La Jolla Shores merchants give city an earful on stormwater projectBy Dave Schwab
Agitated La Jolla Shores residents and merchants fearful of construction dislocation and the survival of their small businesses, pleaded with city officials Wednesday night to postpone a storm drain, sewer and water project along Avenida De La Playa.
“With a little bit more time, maybe you’ll find a resolution that will not kill the little businesses,” said Nanci Kirk, La Jolla Shores Association board member and owner of Papalulu’s at the Shores Restaurant. “There’s no question you will kill me. You can’t throw this on us this fast and destroy us. That’s what you will do.”
Isabelle “Izzy” Tihanyi, also a member of the Shores merchant group, said at the meeting called by the city at the La Jolla Riford Library, she was “speaking on behalf of a lot of the businesses that have seen that street chewed up and are suffering from the recession and the worst summer last year in 75 years.”
She asked that the city “consider postponing this for two more years to give the businesses a chance to revive and save up to handle the hit we’re all going to take for eight months when the city does construction.”
Labeled the Avenida De La Playa Infrastructure Replacement Project, the $3.6 million project would replace 1,300 feet of storm drain, 1,200 feet of sewer and 150 feet of water line and the (ocean) outfall structure in La Jolla Shores.
City officials say the work is required because of frequent flooding of undersized storm drains on Avenida De La Playa, which feeds directly into the ocean posing a pollution threat to the Area of Special Biological Significance (ASBS) offshore.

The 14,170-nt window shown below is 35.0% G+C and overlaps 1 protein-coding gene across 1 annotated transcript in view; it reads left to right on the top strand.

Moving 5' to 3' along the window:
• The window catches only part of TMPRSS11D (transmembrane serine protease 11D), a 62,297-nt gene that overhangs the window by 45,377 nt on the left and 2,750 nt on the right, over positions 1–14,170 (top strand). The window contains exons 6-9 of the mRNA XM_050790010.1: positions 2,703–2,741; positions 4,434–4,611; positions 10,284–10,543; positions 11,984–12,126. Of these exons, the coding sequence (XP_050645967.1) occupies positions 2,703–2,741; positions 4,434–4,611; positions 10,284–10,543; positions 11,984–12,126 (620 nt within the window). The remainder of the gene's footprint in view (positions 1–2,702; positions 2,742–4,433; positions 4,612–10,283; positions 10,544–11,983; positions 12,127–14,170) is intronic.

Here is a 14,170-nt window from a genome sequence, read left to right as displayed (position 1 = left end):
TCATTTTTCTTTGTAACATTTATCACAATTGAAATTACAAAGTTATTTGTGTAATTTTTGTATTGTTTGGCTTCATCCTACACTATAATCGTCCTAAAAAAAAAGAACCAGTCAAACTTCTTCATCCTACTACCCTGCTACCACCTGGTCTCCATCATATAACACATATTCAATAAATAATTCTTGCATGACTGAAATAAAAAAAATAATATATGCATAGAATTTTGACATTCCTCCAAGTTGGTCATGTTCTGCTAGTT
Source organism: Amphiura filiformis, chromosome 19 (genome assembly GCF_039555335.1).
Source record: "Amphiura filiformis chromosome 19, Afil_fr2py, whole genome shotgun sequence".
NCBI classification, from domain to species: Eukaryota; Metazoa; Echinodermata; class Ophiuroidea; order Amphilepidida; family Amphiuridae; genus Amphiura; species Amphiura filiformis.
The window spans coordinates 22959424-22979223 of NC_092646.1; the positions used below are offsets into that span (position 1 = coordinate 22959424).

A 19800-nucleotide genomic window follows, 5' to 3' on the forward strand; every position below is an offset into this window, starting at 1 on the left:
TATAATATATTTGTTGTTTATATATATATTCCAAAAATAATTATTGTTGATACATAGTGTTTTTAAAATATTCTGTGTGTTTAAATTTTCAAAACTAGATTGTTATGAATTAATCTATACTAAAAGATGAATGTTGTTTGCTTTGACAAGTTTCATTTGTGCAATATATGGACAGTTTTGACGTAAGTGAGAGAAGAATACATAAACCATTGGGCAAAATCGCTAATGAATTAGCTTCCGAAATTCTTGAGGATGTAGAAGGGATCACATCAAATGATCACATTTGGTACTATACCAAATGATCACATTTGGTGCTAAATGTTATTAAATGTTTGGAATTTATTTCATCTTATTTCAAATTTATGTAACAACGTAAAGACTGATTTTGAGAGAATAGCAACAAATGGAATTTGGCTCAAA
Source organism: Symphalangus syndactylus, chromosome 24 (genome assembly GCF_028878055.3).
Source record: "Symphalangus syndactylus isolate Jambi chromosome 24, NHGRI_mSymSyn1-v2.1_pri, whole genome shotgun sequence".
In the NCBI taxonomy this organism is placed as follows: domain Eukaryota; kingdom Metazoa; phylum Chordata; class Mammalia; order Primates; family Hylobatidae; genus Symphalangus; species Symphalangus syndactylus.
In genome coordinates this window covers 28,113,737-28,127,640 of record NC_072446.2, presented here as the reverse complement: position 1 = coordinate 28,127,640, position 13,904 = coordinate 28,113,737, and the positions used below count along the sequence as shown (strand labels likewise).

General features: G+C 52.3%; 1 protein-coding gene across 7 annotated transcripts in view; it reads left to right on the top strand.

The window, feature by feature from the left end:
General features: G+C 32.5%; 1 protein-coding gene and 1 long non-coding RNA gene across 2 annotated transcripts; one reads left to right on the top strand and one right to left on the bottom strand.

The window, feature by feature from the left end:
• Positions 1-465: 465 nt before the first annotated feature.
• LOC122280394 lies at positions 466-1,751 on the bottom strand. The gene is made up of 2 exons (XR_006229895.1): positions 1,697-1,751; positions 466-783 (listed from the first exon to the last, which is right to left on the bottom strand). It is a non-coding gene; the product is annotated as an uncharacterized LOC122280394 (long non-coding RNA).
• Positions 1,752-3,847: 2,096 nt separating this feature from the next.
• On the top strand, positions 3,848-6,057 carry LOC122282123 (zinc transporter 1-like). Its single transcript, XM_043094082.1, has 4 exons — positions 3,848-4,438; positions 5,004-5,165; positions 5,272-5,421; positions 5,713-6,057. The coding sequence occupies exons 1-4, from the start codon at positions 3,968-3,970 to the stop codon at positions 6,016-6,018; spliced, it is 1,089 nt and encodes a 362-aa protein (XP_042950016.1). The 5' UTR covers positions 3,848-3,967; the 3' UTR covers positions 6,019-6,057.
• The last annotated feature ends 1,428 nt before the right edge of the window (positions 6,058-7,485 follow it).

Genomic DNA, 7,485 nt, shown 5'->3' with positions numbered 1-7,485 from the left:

The are proposing working block-by-block in four phases beginning at the beach and working backward toward La Jolla Shores Drive, starting in September 2012.
City engineer Akram Bassyouni told the 30 or so people at the meeting the “storm drain is totally under-capacity. Avenida De La Playa is the lowest point in the area where all the water goes, and there’s no way to divert the water: There’s nowhere else for the water to go.”
Longtime La Jolla Shores landlord Martin Mosier challenged city engineers’ conclusion that the system is too small, asking to see their calculations and asserting a different reason for the flooding.
“That system is backing up because the weir (a dam-like used to alter the flow characteristics) on the beach is clogged because the city hasn’t maintained it,” he said, adding there’s been little or no development along that stretch of Avenida De La Playa for the last 20 years or more.
Bassyouni responded that “this system handles the largest watershed in all of La Jolla” and is not close to what is needed for the area.
Community activist Bernie Segal told the city staffers, “The cure you’re proposing may be worse than the problem. Why don’t you open this up to comments from other engineers, a lot of whom live in La Jolla who might be willing to work gratuitously?”
‘That’s why we’re here so early, one and a half years ahead of time, to get your feedback,” answered Bassyouni, who added the project is still in the design phase with environmental permitting yet to be completed.
“We will be back before you,” he said.
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